Turkish state-run media help launder rumours about Israel-UAE - analyst
Turkish state-run and pro-government media are pedalling unverified reports on United Arab Emirates and Israel by building on them to facilitate their entry into more mainstream media, said Seth Frantzman, an analyst and columnist for the Jerusalem Post on Monday.
Frantzman pointed to one particular report by state-run Anadolu news agency, which featured a Yemeni tribal leader accusing the United Arab Emirates and Saudi Arabia of letting Israel onto the Yemeni island of Socotra. The report published on Sept. 1 referenced SouthFront website, which based the claim on another report from unidentified Arab and French sources.
Last month, Turkey’s regional rival the UAE became the first Gulf Arab country to reach an accord on normalising relations with Israel. The move was denounced by Turkish President Recep Tayyip Erdoğan, an outspoken critic of the Israeli government, as a betrayal of the Palestinian cause, prompting him to threaten suspension of relations with the UAE and withdraw his ambassador from Abu Dhabi. Israel’s enemy Iran and Turkey ally Qatar have also slammed the deal.
Turkey-Israel relations have been on a decline for a decade following the 2010 Mavi Marmara incident, in which ten Turkish activists were killed after Israeli forces attacked a Turkish-owned vessel that was part of a flotilla seeking to break the Israeli blockade on Gaza by delivering aid and humanitarian support.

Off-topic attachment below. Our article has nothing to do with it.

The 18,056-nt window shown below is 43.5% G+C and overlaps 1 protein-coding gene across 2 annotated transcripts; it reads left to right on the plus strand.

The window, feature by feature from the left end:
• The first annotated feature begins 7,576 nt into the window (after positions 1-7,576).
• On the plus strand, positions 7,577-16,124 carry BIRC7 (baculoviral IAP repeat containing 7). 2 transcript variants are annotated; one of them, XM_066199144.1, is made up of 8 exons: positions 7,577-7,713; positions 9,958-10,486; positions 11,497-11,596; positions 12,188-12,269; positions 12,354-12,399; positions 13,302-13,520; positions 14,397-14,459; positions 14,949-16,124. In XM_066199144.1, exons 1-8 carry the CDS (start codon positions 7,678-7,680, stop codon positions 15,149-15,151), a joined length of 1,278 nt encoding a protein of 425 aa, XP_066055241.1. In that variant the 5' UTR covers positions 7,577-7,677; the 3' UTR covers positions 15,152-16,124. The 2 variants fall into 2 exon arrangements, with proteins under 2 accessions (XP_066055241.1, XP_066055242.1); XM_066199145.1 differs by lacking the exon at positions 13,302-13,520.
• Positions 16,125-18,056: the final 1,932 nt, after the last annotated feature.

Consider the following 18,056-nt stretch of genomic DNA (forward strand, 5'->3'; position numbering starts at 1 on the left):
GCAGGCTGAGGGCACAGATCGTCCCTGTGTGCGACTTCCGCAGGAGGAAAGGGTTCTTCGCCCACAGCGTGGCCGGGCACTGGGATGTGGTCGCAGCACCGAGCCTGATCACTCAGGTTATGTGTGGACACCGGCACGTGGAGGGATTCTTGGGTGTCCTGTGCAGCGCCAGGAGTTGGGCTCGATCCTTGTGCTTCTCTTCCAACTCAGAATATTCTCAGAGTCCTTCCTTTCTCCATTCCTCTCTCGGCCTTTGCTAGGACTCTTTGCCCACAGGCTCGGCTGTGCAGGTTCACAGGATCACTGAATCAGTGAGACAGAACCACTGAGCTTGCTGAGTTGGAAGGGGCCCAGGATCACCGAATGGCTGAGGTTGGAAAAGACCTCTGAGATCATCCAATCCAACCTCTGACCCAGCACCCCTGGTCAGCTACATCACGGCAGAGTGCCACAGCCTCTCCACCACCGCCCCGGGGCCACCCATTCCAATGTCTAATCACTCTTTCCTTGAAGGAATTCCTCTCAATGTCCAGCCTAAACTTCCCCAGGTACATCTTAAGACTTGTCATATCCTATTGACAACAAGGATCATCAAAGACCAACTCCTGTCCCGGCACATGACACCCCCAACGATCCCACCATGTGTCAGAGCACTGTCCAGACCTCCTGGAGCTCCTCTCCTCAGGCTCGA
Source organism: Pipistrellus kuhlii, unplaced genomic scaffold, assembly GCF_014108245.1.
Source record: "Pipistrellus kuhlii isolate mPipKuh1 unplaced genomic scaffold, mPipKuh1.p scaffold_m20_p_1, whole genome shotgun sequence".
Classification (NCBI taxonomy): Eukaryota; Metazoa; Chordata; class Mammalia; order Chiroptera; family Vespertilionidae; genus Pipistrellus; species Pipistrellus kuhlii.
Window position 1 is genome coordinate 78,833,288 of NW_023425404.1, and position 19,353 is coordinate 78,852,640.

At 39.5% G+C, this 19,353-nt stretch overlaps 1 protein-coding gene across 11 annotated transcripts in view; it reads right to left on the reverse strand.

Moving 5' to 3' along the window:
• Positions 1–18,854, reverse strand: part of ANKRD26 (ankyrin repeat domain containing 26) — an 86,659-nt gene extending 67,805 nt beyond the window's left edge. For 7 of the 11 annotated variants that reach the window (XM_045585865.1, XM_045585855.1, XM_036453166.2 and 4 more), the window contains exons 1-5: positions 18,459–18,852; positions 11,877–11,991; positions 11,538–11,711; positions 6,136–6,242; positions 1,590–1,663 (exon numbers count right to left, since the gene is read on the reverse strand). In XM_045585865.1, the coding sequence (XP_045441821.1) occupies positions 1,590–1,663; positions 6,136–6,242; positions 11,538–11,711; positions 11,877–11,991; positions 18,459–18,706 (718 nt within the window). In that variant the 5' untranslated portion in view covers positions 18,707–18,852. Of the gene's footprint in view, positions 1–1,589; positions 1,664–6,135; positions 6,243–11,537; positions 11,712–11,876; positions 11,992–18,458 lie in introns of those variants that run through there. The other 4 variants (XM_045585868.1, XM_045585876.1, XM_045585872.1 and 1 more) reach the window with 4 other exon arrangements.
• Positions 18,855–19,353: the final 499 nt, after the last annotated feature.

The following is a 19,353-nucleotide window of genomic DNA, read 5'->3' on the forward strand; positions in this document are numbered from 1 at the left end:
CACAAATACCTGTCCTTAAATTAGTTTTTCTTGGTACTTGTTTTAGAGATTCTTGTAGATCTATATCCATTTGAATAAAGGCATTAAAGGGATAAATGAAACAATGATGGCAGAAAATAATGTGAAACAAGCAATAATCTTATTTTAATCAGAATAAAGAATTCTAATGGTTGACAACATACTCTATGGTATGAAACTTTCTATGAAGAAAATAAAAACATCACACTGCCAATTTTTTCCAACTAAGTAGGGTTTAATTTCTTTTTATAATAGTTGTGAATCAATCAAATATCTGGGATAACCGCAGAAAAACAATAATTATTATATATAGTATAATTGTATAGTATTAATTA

Turkey’s state network TRT added to the story on Yemen on Sept. 3, claiming that “JForum, the official site of the French-speaking Jewish community in Paris, revealed earlier that the UAE and Israel are working to establish a spy base there,” Frantzman said.
The report referenced Ibrahim Farhat, a professor at Qatar’s Doha Institute for Graduate Studies, who said the “base” in Yemen would monitor Iranian activities and the latter was now “surrounded.”
Pro-government newspaper Daily Sabah also picked up the same report on Sept. 4, followed by the Middle East Monitor and Iran’s Press TV, Frantzman said, all referencing differing sources, including a JForum post from Aug. 30, which does not make it clear where the information in the report came from.
“The way that this story was laundered through several different media makes it difficult to verify or track down. The original sources appear to be anonymous,’’ Frantzman wrote, adding that such reports build on each other until they create a buzz and find their way into more-mainstream, English-language media.